The second mini box set follows the first one perfectly, with the same color, same style and same spine design. The listing of the episode numbers on the side is a big plus, and the general literal feel of the box is quite nice. The individual keepcases are again white with the painted looking covers that continue to be a great change from the covers seen on all prior VHS/LD releases. The back covers and the inserts all look good, and the design in general works well. Very nice packaging job here.

The menus used here definitely fall under the simple and straightforward category. The main screen is basically a clip of animation playing and the episode selections on the right as well as the trailers section. Moving about is pretty fast and the look works well for this release. I'm not sure if doing a bit CG style menu would have worked well, since it wouldn't fit quite right with the age of the materials.

While not as densely packed as the first extras disc, this second extras disc contains a number of neat items. One of the main draws is to finally see all of the commercials for Robotech toys that Matchbox had done back in the day. These commercials are sooo hokey, they're classic. Take a dose of Robotech animation, show kids playing with toys, show an American style piece of animation of various characters or mecha shooting, show more of the toy, and then close with Robotech animation. The American added animation is just sooo bad. The toy ads themselves are pretty much standard fare for the day, but the ones I hadn't seen before was for the "Women of Robotech", which are the larger Barbie-like dolls that were done for Minmay, Rick and Lisa. Man, poor Rick... that big head of hair and the fact he's openly dating both women.. and looks bad in a suit. Hilarious stuff.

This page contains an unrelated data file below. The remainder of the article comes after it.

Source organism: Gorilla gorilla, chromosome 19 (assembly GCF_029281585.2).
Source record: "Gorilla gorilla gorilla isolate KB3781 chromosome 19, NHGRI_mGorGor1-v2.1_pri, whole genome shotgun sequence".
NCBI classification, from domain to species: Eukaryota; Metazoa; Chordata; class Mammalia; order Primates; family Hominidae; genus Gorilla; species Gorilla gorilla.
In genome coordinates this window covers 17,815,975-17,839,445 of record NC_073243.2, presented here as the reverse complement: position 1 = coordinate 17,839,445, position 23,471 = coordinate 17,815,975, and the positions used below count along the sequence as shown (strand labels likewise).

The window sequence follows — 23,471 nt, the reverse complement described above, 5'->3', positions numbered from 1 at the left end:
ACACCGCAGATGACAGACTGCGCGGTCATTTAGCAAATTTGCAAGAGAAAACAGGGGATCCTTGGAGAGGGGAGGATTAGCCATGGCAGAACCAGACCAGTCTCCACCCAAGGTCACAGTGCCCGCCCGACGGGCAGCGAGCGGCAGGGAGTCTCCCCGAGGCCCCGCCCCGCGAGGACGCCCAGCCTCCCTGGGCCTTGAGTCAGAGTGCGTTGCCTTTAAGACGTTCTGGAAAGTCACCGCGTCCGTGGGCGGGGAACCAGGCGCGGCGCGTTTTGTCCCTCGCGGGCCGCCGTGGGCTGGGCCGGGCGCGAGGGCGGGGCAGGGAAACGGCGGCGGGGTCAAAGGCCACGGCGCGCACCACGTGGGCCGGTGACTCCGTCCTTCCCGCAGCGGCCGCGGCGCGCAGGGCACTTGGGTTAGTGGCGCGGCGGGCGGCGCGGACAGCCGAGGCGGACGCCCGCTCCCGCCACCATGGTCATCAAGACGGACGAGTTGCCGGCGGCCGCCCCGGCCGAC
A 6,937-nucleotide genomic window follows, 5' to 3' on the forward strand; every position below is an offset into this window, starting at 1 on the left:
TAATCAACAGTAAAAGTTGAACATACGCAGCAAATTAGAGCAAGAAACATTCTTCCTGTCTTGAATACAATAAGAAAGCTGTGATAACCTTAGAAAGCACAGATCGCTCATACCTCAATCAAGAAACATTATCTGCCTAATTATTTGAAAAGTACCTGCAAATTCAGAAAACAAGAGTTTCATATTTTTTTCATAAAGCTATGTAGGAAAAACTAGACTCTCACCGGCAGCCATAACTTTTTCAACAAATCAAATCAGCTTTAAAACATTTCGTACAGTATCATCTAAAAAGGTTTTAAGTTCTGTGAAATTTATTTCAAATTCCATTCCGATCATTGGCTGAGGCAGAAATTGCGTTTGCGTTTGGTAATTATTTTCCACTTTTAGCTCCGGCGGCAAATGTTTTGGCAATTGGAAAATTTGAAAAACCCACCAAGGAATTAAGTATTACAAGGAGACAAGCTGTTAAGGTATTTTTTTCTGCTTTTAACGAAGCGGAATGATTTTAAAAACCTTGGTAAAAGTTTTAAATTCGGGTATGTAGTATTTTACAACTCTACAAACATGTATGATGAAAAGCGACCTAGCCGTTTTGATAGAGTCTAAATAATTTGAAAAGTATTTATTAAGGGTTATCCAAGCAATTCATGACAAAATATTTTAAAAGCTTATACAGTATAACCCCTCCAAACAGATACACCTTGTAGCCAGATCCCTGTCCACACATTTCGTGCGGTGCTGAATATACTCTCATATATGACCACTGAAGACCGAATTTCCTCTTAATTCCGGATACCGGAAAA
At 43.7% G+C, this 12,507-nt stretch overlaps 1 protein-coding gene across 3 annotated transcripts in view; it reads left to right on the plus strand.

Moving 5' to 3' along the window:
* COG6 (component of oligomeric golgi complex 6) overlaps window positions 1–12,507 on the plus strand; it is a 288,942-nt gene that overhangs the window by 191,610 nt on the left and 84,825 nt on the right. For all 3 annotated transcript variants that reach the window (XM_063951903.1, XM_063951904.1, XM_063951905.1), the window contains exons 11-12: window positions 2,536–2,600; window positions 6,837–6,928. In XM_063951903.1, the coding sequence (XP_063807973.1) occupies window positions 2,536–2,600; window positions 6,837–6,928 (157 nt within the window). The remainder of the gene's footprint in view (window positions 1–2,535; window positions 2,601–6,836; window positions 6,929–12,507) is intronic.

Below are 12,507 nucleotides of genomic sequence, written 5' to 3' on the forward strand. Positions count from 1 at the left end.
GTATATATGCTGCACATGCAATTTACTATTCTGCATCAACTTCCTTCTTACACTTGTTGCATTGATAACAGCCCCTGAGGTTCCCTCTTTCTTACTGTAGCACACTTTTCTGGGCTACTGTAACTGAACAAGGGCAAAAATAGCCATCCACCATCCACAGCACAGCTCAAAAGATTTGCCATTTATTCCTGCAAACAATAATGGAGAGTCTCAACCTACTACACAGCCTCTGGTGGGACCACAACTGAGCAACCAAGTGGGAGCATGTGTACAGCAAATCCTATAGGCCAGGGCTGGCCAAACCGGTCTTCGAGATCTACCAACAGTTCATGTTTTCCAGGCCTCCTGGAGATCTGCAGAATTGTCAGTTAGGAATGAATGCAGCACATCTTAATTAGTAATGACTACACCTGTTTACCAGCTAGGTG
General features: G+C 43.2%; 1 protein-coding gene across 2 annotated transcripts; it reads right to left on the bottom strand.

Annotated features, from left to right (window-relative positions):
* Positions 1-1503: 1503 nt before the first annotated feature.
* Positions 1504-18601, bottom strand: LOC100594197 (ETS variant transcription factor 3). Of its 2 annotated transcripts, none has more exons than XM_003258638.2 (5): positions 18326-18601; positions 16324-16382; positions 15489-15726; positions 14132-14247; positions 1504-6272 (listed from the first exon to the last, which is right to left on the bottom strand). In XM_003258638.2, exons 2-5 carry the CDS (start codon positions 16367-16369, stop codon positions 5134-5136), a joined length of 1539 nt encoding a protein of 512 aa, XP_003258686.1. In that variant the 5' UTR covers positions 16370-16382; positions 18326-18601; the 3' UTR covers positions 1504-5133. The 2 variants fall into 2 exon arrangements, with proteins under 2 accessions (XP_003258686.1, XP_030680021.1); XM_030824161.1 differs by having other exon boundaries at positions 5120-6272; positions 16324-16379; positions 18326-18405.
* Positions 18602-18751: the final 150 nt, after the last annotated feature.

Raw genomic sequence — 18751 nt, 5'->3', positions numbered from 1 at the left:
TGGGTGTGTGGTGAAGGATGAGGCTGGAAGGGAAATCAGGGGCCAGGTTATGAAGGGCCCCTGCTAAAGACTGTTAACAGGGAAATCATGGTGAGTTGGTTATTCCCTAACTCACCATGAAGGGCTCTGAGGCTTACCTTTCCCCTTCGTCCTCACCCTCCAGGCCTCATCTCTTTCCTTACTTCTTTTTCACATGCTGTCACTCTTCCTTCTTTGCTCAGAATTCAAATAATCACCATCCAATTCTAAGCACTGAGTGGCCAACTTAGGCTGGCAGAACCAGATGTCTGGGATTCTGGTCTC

There's a sweet section that's a 36 page gallery of all the Macross Saga Comico comic book covers (and yes, I have a complete collection of those as well). There's also 49 pages worth of black and white line art, most of which looks like it came out of some of those big Macross artbooks.

One brief video, that runs for just under two minutes, is from the Galaxy of Stars promotion that was done back in 1986, to promote the show and the toys, and it looks like the fan club as well (I wasn't a charter member, but I did join up with the RDF!). The video shows a lot of kids that are just really into the whole thing and it looks like they had a lot of fun with it.

The final interesting piece is a 15 minute interview with Carl Macek done as part of a Dallas/FW area program called Point of View. It was done just before the initial release of the Robotech movie in that area (appearing on 25 screens), and for a lot of fans, provides their first view of Carl back in the mid 80's. While it's not the most revealing piece in the world, the part I found fascinating was in just how well Mr. Macek managed to avoid saying that the 85 episode series was made up from three different programs from Japan. He does talk about how the animation is from Japan, but is said in such a way that it makes Harmony Gold to be the ones who came up with the entire idea and then had some Japanese animate it. It's things like this that have annoyed fans for so long, but it's an interesting look into the historical side of domestic anime releases.